An even more interesting journey of this word is its journey to Sanskrit (the precursor to modern Indian languages). The speakers of Sanskrit had a plethora of Gods named "devah", and their principal deity was called "Dyauspita " meaning "heavenly father" (See how similar it is to Latin "Diu-pater", "Dius-pater", “Jupiter”).

    And to top it off with the icing on the cake, in vulgar Latin, "divus" meant "divine one". The feminine form "diva" was passed onto Italian and came to mean "goddess", or "fine lady". This was then passed onto English where it came to its present meaning of "a distinguished female singer".

    4. Domesticated / non-domesticated animals. A fourth supposition is that they probably were the first bronze-age people to domesticate the horse. They bred cattle and relied heavily on animal husbandry. They lived in a region inhabited also by wolves.

    The wolf or *wlup-os (or *wluk-os) inhabited their habitat…

    k-variety : Sanskrit “ vrkas ”, Greek “lykos”, Albanian “ ulk”, Russian “ volcica” , Lithuanian “ vilkas”…

    p-variety : Latin “lupus”, French “loup”, German “ Wolf ” Old English “wuluf” / “wulf”… (remeber the "p" to "f" thing?... "pater" to "father"... "pod" to "foot"... "wul-p" to "wul-f")

    From the PIE root *ekw-os (horse) comes Latin “equus”, Sanskrit “ asvah”, Greek “ hippos”, and Old Irish “ ech”. Old English cognate “eoh” was replaced by the Proto-Germanic *khursa- meaning, “to run” (course). This became Ol d English “ hursa”, then "horsa" and modern “horse”…

    The original IE word *ekwos was also replaced in most of the other IE languages (Vulgar Latin “caballus” Welsh “ceffyl”, French “cheval”, German “Pferd” Slovak “kona”). I’ll have to do some more research as to what those replacements mean on a historico-linguistic level.

    Cattle or *gwo-us were the most important animals to them, and the number of cows a man owned would be the measure of his wealth. The word "cow" in Old English was "cu", in German it is "Kuh"... in Sanskrit it was "gaus" , and originally, in PIE, it is theorised to be * gwous . (Sheep and goats were also kept, presumably by the less wealthy.)

    What is more striking is that likely candidates for cognates have been found in many other non-PIE languages, notably Sumerian " gu " and Chinese " ngu " or " ngo ". Perhaps it was an onomatopoeic word imitative of the sound that the animal makes... "moo".. "ngu"... ???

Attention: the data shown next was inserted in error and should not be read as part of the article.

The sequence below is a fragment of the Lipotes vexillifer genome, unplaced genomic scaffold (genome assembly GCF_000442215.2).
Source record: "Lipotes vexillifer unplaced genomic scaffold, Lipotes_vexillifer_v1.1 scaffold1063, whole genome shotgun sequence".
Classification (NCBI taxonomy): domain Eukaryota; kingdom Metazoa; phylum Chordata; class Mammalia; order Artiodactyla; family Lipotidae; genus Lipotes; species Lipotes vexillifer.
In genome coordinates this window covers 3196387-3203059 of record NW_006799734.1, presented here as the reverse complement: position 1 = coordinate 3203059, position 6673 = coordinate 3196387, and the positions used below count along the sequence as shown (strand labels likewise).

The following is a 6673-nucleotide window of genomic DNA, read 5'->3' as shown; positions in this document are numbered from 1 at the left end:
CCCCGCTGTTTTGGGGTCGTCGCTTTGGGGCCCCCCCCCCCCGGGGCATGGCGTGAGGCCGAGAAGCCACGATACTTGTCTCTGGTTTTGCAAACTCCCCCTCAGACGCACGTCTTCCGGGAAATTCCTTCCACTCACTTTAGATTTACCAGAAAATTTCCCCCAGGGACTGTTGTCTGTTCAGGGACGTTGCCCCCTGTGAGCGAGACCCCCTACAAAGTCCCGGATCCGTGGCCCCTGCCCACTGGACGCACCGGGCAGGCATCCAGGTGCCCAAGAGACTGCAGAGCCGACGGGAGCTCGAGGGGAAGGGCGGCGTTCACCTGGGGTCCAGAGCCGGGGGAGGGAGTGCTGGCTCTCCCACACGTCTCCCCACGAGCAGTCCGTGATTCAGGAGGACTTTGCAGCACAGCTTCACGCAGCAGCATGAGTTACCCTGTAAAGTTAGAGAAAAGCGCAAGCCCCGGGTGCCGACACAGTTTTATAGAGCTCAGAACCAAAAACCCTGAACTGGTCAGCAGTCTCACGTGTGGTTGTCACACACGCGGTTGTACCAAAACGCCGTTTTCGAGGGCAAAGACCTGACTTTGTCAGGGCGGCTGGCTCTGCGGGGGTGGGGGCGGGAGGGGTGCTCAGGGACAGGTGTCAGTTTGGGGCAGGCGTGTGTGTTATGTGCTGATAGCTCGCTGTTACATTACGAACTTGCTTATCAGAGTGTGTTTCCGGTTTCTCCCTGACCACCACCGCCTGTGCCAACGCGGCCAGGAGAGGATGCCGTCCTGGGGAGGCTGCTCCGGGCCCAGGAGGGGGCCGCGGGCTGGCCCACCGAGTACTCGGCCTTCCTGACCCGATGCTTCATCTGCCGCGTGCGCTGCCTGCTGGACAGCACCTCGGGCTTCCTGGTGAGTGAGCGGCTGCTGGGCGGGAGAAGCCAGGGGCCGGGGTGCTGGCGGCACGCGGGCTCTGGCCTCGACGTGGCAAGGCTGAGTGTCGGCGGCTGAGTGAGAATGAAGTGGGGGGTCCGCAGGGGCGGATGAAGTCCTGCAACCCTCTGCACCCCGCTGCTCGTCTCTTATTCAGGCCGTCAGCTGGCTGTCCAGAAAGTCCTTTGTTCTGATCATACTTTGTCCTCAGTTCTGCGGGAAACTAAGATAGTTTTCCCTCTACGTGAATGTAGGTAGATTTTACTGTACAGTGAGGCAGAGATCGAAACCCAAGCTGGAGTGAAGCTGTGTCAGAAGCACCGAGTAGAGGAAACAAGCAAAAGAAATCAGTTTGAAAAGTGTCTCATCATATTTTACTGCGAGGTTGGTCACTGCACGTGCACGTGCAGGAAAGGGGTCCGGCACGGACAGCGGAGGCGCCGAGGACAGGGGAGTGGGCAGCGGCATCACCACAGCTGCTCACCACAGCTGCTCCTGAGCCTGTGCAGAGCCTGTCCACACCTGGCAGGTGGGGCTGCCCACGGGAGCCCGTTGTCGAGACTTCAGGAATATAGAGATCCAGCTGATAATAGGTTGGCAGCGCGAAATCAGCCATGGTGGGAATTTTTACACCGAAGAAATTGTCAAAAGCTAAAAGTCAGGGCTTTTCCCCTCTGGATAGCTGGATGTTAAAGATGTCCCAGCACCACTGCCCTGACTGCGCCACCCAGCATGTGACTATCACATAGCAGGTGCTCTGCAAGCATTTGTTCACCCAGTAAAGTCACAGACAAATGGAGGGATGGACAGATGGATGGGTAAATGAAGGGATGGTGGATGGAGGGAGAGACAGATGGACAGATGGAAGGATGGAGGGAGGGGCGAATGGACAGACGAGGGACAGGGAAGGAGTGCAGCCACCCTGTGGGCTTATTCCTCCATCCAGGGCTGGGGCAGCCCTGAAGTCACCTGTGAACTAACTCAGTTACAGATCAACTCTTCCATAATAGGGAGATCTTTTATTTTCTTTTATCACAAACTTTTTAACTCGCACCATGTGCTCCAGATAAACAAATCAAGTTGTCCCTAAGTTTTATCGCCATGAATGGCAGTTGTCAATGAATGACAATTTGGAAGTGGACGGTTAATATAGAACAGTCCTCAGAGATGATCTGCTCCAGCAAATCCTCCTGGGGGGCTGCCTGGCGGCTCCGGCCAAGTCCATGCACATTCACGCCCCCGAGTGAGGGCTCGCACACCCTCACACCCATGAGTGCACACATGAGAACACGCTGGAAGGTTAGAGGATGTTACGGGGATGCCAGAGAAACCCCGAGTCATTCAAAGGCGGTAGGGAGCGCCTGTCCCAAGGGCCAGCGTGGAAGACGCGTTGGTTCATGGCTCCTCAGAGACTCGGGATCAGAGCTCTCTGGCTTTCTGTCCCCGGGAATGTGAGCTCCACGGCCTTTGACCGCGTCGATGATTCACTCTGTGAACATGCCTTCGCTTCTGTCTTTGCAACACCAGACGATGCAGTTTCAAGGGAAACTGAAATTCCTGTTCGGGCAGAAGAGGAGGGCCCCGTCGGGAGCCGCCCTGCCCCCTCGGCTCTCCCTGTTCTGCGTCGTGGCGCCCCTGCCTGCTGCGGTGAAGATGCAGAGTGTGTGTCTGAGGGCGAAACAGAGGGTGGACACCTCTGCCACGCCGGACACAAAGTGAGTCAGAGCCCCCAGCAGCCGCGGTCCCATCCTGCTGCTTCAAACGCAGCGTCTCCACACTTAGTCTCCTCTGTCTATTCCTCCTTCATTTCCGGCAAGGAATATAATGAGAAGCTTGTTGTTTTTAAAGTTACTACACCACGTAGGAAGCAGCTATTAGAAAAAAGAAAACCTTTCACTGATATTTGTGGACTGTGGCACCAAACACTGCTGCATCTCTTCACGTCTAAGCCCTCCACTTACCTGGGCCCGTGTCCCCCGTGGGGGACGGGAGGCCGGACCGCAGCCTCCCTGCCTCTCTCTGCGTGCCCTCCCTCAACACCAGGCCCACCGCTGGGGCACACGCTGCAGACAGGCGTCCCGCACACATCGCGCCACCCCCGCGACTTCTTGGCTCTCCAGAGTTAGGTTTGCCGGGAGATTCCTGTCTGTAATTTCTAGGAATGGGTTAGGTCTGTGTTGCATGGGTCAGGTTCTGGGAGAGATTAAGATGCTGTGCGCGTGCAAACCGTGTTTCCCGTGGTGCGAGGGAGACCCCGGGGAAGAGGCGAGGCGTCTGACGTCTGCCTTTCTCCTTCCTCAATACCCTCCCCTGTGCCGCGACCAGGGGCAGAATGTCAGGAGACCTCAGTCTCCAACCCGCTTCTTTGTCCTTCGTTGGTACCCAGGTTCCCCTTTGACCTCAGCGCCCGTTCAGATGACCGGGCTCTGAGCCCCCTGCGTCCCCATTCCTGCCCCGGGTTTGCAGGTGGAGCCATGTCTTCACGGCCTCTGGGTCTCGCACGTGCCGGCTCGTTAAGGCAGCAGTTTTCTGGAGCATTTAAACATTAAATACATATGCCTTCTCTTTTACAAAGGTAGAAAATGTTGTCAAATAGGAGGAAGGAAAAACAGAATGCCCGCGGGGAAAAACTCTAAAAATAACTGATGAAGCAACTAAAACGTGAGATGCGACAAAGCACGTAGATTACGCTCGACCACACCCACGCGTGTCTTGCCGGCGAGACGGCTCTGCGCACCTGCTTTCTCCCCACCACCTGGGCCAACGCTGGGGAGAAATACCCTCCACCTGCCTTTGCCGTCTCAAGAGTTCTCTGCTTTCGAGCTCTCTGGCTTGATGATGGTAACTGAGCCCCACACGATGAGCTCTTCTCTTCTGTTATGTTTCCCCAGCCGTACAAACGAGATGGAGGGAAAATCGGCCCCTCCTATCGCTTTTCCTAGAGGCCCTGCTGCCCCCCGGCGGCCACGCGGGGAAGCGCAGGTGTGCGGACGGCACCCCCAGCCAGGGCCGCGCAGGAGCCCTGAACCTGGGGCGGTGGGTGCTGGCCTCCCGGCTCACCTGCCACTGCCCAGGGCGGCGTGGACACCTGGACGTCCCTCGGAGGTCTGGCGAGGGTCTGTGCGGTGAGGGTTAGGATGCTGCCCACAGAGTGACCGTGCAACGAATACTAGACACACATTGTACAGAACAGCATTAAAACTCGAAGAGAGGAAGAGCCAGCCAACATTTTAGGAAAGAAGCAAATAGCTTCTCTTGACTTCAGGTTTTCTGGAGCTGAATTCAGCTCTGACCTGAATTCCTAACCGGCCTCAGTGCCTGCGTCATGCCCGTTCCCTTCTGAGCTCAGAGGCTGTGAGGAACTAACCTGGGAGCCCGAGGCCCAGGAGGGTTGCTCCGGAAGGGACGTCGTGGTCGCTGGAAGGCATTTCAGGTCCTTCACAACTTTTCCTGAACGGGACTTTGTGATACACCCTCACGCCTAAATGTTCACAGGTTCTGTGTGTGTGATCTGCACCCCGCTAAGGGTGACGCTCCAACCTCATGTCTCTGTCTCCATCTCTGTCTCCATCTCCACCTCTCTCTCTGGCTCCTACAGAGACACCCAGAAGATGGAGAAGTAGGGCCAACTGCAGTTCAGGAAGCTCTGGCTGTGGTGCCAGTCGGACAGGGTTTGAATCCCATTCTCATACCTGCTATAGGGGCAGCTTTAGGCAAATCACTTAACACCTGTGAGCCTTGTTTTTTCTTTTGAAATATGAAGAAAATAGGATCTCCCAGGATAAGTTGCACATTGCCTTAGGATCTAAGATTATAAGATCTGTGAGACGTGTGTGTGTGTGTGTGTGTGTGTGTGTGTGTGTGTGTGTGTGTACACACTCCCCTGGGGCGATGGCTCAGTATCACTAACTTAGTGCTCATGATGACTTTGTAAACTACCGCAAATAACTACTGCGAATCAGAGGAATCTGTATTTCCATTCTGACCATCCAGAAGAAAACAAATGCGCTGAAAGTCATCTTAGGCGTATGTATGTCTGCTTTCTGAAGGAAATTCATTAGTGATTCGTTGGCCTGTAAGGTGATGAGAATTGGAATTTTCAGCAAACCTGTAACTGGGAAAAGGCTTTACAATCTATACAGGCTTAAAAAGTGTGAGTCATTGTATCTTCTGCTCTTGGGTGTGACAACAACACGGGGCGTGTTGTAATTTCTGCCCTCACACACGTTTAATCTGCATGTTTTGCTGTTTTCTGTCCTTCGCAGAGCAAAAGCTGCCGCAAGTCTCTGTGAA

5. Climate. They lived in a snowy climate, and they were familiar with large lakes, but not with oceans.

    Indo-European *sniegwh-/*snoigwho produced Old English “ snaw ", Old High German “ sneo” , Old Frisian “ sne ” Middle Dutch “ snee” , Modern Dutch “ sneeuw” , German “ Schnee” .

    Also, Greek “ nipha” , L. nix (genetive case “ nivis” ), French “neige”, Old Irish “ snechta ”, Welsh “ nyf” , Lithuanian “ sniegas ” Russian “ snieg'” and Slovak ” sneh”.

    Many cognates of PIE *lak, meaning “lake” exist in IE languages, Irish “loch”, French “lac”, Greek “lakkos”, and Latin “ lacus”… but have no common word for “ocean”.

    6. Technology. A last assumption, is that they invented the wheel during the Bronze age (just before the time when the first split in the Indo-European languages occurred).

    I've always found it absolutely fascinating and amazing how you can see the resemplace of the PIE word *kwe-kwlo spoken 5500 years ago, to the Greek "ky-klo" / "cyclo" and to the Old English "hweo-gol" / "hweol" and eventually modern "wheel".

    To think that bronze age humans invented this strange object, this… "wheel", and the word that they invented for it, "kwe-kwe" which just probably simply meant, literally "spin-spin", is still used by Western civilisation, 5500 years later in a variety of ways. This is the joy of historico-linguistics that really fires your imagination.

    From all this linguistic information, linguists and historians were able to construct a hypothesis of what the society, identity, religion, climate, and technology of the Indo-European people were like. (In addition, to know that these people lived at or even before the time when Adam and Eve are said to be created in Genesis... and waaaay before Great Flood, and the supposed confusion of languages at Babel).

    Their ancient society really comes to life in your mind, just by looking at a few common words... How amazing is that?!?!